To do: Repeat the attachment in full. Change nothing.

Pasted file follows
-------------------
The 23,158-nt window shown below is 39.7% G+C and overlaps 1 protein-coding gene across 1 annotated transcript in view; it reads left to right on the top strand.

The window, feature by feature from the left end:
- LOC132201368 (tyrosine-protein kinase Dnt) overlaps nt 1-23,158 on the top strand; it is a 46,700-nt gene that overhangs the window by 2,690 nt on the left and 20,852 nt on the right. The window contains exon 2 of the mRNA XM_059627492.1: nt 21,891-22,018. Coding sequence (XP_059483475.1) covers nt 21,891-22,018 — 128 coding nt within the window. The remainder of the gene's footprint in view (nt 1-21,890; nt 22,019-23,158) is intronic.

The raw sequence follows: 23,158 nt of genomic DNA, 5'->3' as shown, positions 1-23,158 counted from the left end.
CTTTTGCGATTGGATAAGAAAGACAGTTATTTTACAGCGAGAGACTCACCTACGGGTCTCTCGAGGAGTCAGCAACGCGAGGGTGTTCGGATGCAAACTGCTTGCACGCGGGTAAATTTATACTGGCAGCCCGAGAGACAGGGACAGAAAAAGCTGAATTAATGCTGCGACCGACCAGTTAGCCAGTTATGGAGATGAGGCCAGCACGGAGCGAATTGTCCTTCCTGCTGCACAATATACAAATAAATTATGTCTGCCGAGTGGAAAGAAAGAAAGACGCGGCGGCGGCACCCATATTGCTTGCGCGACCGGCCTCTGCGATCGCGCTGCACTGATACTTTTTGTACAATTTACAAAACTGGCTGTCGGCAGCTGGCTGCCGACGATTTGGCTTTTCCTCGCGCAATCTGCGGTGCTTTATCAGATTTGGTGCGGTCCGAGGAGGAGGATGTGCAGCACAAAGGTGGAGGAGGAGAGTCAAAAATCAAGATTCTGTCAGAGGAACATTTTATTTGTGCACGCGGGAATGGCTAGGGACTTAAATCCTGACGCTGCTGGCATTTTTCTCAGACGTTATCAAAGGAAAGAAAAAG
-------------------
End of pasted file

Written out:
The 23,158-nt window shown below is 39.7% G+C and overlaps 1 protein-coding gene across 1 annotated transcript in view; it reads left to right on the top strand.

The window, feature by feature from the left end:
- LOC132201368 (tyrosine-protein kinase Dnt) overlaps nt 1-23,158 on the top strand; it is a 46,700-nt gene that overhangs the window by 2,690 nt on the left and 20,852 nt on the right. The window contains exon 2 of the mRNA XM_059627492.1: nt 21,891-22,018. Coding sequence (XP_059483475.1) covers nt 21,891-22,018 — 128 coding nt within the window. The remainder of the gene's footprint in view (nt 1-21,890; nt 22,019-23,158) is intronic.

The raw sequence follows: 23,158 nt of genomic DNA, 5'->3' as shown, positions 1-23,158 counted from the left end.
CTTTTGCGATTGGATAAGAAAGACAGTTATTTTACAGCGAGAGACTCACCTACGGGTCTCTCGAGGAGTCAGCAACGCGAGGGTGTTCGGATGCAAACTGCTTGCACGCGGGTAAATTTATACTGGCAGCCCGAGAGACAGGGACAGAAAAAGCTGAATTAATGCTGCGACCGACCAGTTAGCCAGTTATGGAGATGAGGCCAGCACGGAGCGAATTGTCCTTCCTGCTGCACAATATACAAATAAATTATGTCTGCCGAGTGGAAAGAAAGAAAGACGCGGCGGCGGCACCCATATTGCTTGCGCGACCGGCCTCTGCGATCGCGCTGCACTGATACTTTTTGTACAATTTACAAAACTGGCTGTCGGCAGCTGGCTGCCGACGATTTGGCTTTTCCTCGCGCAATCTGCGGTGCTTTATCAGATTTGGTGCGGTCCGAGGAGGAGGATGTGCAGCACAAAGGTGGAGGAGGAGAGTCAAAAATCAAGATTCTGTCAGAGGAACATTTTATTTGTGCACGCGGGAATGGCTAGGGACTTAAATCCTGACGCTGCTGGCATTTTTCTCAGACGTTATCAAAGGAAAGAAAAAG